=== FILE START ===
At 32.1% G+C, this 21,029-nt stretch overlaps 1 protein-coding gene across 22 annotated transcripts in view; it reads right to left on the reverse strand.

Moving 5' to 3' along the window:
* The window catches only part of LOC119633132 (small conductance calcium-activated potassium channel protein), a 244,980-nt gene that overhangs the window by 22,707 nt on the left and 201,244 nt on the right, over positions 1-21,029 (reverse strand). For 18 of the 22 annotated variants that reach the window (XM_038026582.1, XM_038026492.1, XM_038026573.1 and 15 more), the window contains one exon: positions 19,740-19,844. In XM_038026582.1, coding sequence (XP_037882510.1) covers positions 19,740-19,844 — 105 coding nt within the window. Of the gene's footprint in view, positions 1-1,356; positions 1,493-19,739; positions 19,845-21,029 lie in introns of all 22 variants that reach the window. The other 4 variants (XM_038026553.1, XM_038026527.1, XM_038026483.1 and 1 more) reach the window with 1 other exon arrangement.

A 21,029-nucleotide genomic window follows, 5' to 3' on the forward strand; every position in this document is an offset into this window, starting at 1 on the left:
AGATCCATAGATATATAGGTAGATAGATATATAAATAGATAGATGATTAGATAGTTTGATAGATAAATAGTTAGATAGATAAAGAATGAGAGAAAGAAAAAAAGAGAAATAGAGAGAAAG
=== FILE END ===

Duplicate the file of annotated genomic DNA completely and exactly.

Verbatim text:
At 32.1% G+C, this 21,029-nt stretch overlaps 1 protein-coding gene across 22 annotated transcripts in view; it reads right to left on the reverse strand.

Moving 5' to 3' along the window:
* The window catches only part of LOC119633132 (small conductance calcium-activated potassium channel protein), a 244,980-nt gene that overhangs the window by 22,707 nt on the left and 201,244 nt on the right, over positions 1-21,029 (reverse strand). For 18 of the 22 annotated variants that reach the window (XM_038026582.1, XM_038026492.1, XM_038026573.1 and 15 more), the window contains one exon: positions 19,740-19,844. In XM_038026582.1, coding sequence (XP_037882510.1) covers positions 19,740-19,844 — 105 coding nt within the window. Of the gene's footprint in view, positions 1-1,356; positions 1,493-19,739; positions 19,845-21,029 lie in introns of all 22 variants that reach the window. The other 4 variants (XM_038026553.1, XM_038026527.1, XM_038026483.1 and 1 more) reach the window with 1 other exon arrangement.

A 21,029-nucleotide genomic window follows, 5' to 3' on the forward strand; every position in this document is an offset into this window, starting at 1 on the left:
AGATCCATAGATATATAGGTAGATAGATATATAAATAGATAGATGATTAGATAGTTTGATAGATAAATAGTTAGATAGATAAAGAATGAGAGAAAGAAAAAAAGAGAAATAGAGAGAAAG